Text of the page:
And as they continued to ask him, he stood up and said to them, “Let him who is without sin among you be the first to throw a stone at her.” And once more he bent down and wrote on the ground. But when they heard it, they went away one by one, beginning with the older ones, and Jesus was left alone with the woman standing before him (John 8:7–9, ESV).
“Teacher, this woman has been caught in the act of adultery. Now in the Law Moses commanded us to stone such women. So what do you say” (John 8:4–5)?
The angry mob, foaming at the mouth for “justice,” hovered over Jesus as He knelt before them in silence. They demanded a verdict. They hated how Jesus treated sinners, so they cornered Him with a blatant case—a woman caught in the very act of adultery. Jesus refused to be trapped. As always, He reframed the question entirely.
The Lord rose to His feet and said, “Let him who is without sin among you be the first to throw a stone at her.” He spoke one sentence, and then He knelt back down again. As His words registered, “they went away one by one, beginning with the older ones”.
What a striking observation: they left in order of age. In a large group of people, all intent on stoning this woman, the older ones dropped their rocks and walked away first, and the Holy Spirit inspired the Apostle John to write that exact detail.
Can you relate to that? I can! Life experience teaches us to drop the rock. When we’re young, we tend to be more teachable, more humble, more flexible, but we can also be more arrogant, more confident, more exacting of the truth, less inclined to drop the rock. Over time, we start to learn some hard life lessons and experience disappointment and disillusion.
Over time, we grow tired of ourselves. If only we could trade in our personalities and work on a different set of problems for a while. When we have fallen more, when we have failed more, as consequences pile up on us, we become less inclined to drive home others’ failures. We know what it feels like to fail.
It’s easy for us to judge others.
Check yourself on self-righteousness. If you actually believe that you are better than someone else, then you are taking credit for what the grace of God has produced in you. Is that you?
Or perhaps you wield the truth harshly. Even when you are right, if you’re wrong in the way you’re right, then you’re wrong. For too many of us, being right is about winning, but absolute truth in the hands of absolute sinners can be absolutely brutal.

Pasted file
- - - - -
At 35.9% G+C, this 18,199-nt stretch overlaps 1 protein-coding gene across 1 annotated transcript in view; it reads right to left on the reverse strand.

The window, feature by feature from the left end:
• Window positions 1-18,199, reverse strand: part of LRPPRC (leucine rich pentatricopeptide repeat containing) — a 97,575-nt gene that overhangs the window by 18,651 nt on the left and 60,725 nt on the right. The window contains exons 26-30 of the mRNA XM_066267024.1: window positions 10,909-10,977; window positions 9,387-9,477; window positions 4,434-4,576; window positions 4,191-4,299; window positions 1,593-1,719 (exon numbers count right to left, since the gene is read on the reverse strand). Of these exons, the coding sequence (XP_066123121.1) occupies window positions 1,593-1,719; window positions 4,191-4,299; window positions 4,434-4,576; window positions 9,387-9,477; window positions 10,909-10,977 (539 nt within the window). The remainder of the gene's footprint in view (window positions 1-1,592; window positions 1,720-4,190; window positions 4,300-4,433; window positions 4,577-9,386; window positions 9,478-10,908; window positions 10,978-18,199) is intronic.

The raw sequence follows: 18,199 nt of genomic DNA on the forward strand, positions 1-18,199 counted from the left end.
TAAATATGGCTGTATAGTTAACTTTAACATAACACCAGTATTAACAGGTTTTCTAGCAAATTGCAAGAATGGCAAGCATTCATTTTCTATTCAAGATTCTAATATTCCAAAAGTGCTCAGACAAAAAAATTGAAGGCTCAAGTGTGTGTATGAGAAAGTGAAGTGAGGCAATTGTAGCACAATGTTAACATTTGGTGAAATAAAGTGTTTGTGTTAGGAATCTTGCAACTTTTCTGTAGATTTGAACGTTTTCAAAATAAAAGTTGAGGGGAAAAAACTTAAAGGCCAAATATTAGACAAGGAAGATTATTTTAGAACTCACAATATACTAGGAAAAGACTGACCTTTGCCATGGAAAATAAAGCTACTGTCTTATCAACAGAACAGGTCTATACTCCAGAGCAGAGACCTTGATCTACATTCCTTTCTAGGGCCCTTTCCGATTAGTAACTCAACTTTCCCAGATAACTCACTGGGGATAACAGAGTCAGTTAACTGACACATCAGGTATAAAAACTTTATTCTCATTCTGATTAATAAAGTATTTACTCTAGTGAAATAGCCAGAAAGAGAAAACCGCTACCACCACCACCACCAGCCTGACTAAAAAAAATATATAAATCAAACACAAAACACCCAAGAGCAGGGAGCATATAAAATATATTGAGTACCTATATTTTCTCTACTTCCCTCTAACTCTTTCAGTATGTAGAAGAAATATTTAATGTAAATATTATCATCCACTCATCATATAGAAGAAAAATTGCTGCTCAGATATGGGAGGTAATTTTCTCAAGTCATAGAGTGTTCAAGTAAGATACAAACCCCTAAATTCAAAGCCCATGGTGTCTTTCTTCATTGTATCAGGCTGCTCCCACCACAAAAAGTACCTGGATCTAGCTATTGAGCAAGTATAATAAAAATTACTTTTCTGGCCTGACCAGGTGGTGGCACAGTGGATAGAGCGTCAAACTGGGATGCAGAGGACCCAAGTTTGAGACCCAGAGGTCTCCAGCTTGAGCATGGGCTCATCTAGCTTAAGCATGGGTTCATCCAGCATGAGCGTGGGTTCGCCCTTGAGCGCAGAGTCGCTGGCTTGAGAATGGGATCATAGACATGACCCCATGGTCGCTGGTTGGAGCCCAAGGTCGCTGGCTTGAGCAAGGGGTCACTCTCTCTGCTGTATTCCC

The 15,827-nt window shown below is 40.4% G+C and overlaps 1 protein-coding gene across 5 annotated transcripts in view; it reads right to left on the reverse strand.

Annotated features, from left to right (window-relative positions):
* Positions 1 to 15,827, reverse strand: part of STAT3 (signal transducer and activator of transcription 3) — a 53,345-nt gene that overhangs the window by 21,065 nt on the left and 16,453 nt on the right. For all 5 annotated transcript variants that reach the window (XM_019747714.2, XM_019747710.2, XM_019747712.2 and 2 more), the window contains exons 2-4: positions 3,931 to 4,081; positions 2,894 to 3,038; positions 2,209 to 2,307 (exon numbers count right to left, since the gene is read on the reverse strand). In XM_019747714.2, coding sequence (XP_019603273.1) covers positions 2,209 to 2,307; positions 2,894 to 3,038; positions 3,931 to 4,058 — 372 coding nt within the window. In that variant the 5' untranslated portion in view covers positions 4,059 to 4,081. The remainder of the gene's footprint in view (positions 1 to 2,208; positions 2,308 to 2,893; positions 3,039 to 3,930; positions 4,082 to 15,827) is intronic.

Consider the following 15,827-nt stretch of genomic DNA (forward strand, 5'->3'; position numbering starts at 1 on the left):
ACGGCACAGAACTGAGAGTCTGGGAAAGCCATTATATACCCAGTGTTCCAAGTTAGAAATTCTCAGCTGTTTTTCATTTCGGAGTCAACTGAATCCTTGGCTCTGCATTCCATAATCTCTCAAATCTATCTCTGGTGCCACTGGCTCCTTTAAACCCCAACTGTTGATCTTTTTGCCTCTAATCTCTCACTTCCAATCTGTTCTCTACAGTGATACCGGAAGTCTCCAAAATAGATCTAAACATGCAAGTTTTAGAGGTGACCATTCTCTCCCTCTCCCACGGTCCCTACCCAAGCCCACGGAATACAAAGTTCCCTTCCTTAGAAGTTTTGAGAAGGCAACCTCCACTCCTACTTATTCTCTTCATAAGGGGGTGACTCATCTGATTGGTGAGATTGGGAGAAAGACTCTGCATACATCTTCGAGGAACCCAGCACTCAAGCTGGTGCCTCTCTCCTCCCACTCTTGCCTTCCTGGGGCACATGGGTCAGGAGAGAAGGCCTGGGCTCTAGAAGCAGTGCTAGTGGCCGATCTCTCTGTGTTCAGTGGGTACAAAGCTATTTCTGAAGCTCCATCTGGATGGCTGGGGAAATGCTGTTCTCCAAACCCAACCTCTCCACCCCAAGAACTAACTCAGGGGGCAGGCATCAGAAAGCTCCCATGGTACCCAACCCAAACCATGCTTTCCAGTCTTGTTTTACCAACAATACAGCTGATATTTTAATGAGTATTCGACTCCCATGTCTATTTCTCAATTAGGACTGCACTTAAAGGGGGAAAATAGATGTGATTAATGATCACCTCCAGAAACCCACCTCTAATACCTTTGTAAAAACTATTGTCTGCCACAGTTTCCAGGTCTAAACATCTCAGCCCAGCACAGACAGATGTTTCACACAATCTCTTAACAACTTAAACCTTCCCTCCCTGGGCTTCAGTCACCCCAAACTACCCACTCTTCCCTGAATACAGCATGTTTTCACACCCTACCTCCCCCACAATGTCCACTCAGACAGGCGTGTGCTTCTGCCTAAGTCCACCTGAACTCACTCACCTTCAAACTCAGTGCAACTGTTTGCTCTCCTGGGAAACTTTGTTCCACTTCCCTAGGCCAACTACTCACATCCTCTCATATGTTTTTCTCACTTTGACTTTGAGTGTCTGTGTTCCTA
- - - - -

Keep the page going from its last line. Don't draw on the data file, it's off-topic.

And so when confronted with the hard truth of their own sin, the angry mob “went away one by one, beginning with the older ones.”
So I commend that lesson to you—drop the rock. Experience teaches us to drop the rock. We pick up rocks too quickly . . .
and throw them at our spouses,
and at our children,
and at our friends,
and at our family member
and at our co-workers,
and at our neighbors.
When we pick up rocks and start hurling them at one another, we are seeking to do God’s job for Him. We anoint ourselves the reviewers, critics, judges, assessors, umpires. We judge, and we hold those rocks too tightly. And somehow, in Jesus’ one statement and in His silence, the people were able to see themselves.
May we hear His words and see ourselves clearly, too. “Let him who is without sin among you be the first to throw a stone.”
Drop the rock.
Father God, would You convict me clearly in this moment? I confess to You that I am not better than my neighbor. If there’s anything good about my life, it’s from You. I take no credit. I’m not superior. Do I pick up rocks too quickly? Do my harsh verdicts make others skittish around me? God, forgive me. Teach me to follow Jesus, who modeled what it means to drop the rock. Convict me, Holy Spirit. Pry from my white-knuckled grip my judgment of others. Freely have I received grace; may I learn to freely give it. In Jesus’ name, amen. via Facebook Pages http://ift.tt/2bbN1dO